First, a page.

The Pride of Pristina: The Invincible Kosovo
Preston North End. Arsenal. Celtic. Porto… and Kosovo? The young nation might not have been playing FIFA recognised football for long, but they’re adapting quickly. They’re two matches away from having an unbeaten season.
Kosovo has formally been granted independence from the United Nations. It’s disputed by some, but officially the world should be viewing it as its own state. With that, of course, comes the right to represent itself with a national football team. Already accepting of their existence, FIFA, and UEFA, Kosovo’s FIFA membership stretches back to 2016.
Sure, the international football campaign isn’t as busy as the league and yes, there’s a much lower sample size to analyse but that also brings its own splendour. Players at this level usually have to perform to keep their place. The pressure can make even the ‘easiest’ games challenging - winning game after game or even going unbeaten can be hard at this level.
Yet, that’s exactly what the Dardanians are dreaming of. Seven games played this year, five wins, two draws and no losses. Sure, we would expect the likes of England/Spain/Brazil to do this in their post-World Cup campaigns too - but we must remember our subject matter. Kosovo. There’s no long lineage of Kosovan footballers, this is bronze-silver-golden generation because it’s the only generation to date.
This seven-game run has been fronted with a tendency to score. They’ve struck in all bar one of their games with a multitude of different scorers. Zeneli, Zhergova, and Muriqi might not be the biggest household names in world football, it's unlikely their success with Kosovo will catapult them to the first teams of the Arsenal, Real Madrid or Juventus. Yet it will make for remarkable history in this country’s sporting legend.
At the other end, there’s Ukjani, the keeper. He’s been ever-present in the net since May, he’s been more than amicable. He’s kept three clean sheets out of a possible five - even when he’s conceded it’s never been more than one in this particular run. He’s one of the senior players in the Kosovan setup, being the most capped player in the nation’s history (23) in addition to being the captain. This is a very important player in the Kosovan football genesis.
Their performances have allowed the team to ascend the FIFA rankings throughout this unbeaten year - now sitting at 130th in the world. Not bad, not bad at all things considered.
To add some context let’s take Montenegro who shares a similar story to Kosovo. They too separated to form their own country. By 2009 they were embarking on their third year of playing professional FIFA recognised football, exactly where Kosovo is now. By comparison, they had a woeful year. They won three games and followed it up three straight losses in 2010. Going further back, Slovakia at the same part of their arc in 1995 hadn’t seen anywhere near this level of Kosovan success.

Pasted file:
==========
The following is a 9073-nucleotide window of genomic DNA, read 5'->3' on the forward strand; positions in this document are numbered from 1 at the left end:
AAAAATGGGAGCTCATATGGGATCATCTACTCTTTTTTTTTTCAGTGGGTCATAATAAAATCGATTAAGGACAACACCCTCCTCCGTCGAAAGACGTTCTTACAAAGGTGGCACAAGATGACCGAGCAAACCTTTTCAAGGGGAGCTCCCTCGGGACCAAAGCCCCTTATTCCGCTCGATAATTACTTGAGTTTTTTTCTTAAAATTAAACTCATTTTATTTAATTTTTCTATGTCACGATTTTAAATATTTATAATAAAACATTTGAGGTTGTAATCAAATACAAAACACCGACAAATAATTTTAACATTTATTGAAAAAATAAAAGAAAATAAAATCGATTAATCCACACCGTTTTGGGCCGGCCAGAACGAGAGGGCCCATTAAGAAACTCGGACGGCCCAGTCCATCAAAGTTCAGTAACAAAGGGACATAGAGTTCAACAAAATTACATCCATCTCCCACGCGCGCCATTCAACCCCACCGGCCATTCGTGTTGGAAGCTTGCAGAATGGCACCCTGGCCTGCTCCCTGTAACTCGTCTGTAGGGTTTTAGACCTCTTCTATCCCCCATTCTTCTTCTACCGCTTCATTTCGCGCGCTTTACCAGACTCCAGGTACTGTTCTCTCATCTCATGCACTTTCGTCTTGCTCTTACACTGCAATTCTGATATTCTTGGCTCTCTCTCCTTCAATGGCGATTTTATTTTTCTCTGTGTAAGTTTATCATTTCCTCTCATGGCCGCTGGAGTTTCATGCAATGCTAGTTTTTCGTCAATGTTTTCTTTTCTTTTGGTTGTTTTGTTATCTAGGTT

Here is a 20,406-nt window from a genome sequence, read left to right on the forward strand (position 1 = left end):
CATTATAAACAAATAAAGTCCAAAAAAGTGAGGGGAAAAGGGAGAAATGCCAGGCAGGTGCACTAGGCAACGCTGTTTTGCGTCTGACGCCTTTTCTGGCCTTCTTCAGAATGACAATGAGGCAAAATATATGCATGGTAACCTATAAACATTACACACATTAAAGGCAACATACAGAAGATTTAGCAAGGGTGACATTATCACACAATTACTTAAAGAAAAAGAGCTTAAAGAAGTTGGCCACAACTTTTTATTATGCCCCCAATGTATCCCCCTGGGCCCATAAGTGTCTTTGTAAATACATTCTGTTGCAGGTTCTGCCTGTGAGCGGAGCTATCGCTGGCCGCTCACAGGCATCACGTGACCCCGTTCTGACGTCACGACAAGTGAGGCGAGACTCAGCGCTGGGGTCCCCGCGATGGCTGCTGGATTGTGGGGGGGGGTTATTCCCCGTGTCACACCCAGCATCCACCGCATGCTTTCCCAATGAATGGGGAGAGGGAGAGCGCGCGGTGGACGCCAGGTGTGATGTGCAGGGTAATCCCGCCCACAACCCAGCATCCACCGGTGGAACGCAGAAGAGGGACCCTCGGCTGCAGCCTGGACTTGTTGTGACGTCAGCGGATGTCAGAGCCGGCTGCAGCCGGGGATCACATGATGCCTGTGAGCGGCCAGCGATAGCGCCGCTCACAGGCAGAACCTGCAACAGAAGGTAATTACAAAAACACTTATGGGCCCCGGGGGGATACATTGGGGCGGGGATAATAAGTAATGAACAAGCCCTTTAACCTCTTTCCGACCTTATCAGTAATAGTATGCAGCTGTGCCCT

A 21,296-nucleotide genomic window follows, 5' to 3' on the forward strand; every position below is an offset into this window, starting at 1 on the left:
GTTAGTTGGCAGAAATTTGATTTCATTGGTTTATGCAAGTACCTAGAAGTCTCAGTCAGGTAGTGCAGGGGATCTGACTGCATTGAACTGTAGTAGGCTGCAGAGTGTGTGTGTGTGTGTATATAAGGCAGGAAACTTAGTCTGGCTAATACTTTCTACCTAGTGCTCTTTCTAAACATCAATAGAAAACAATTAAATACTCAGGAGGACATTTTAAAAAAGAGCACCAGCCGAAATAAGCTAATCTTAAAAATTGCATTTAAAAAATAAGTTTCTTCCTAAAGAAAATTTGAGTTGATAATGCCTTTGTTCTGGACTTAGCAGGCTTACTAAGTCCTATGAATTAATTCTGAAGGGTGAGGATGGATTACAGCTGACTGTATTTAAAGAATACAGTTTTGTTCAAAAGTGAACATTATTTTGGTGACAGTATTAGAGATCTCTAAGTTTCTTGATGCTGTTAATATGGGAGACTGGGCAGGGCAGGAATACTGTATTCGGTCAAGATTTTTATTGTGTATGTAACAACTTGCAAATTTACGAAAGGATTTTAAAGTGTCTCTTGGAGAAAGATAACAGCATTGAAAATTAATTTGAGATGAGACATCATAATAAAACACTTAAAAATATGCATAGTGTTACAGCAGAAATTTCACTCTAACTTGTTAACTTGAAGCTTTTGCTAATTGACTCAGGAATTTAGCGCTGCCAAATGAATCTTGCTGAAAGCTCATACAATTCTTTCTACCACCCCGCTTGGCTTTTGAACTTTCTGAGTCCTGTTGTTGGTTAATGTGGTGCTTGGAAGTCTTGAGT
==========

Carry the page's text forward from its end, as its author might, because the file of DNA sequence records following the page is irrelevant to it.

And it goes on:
What’s standing in their way then? Two more fixtures in the inaugural UEFA Nations League. An away day to Malta before the final showpiece/what should be the deciding game in the League D Group 3, the home game against Azerbaijan.
The trip to Ta’Qali should be straightforward given that in the reverse fixture they won comfortably with a 3-1 scoreline with over 12,000 supporters in Pristina. It’s the same destination, the Fadil Vokri stadium, which will welcome the Azerbaijani contingent, in what is set to be a grandstand finish in this specific division and their last game of the year. The first meeting in Baku was a quiet 0-0, but with promotion to League C on the line - the game should bring out the best in both sides.
The elephant in the room is that Kosovo, has played who again? Well, the full fixture calendar for the year reads like this: Madagascar, Burkina Faso, Albania, Azerbaijan, Faroe Islands, Malta, then the Faroe Islands again. Sure, this is not the highest calibre in world football and it’s not often we name drop players for these countries; yet Kosovo is holding its own. 40 years there was no Kosovo. 20 years ago it was only an idea. Ten years ago it was assembled, and now we are two years into its footballing efforts and we are talking about invincibility.
It’s not only the country doing everything right. Football collectively must tip its hat to UEFA and any other participating confederation with the advent of the Nation's League. I’m a longtime supporter of providing quality games for lower ranked sides. Pairing similar nation teams in competitive games will stimulate performances, belief, and desires. Kosovo is a country already embodying all those attributes; now they are taking them from the political world to the football pitch.
Next week is a big week for Kosovo as they seek to complete an undefeated 2018. They continue the sequence with that away game in Malta on Sunday at 5 pm GMT and then participate in the group showdown with Azerbaijan 7:45 pm in the capital city.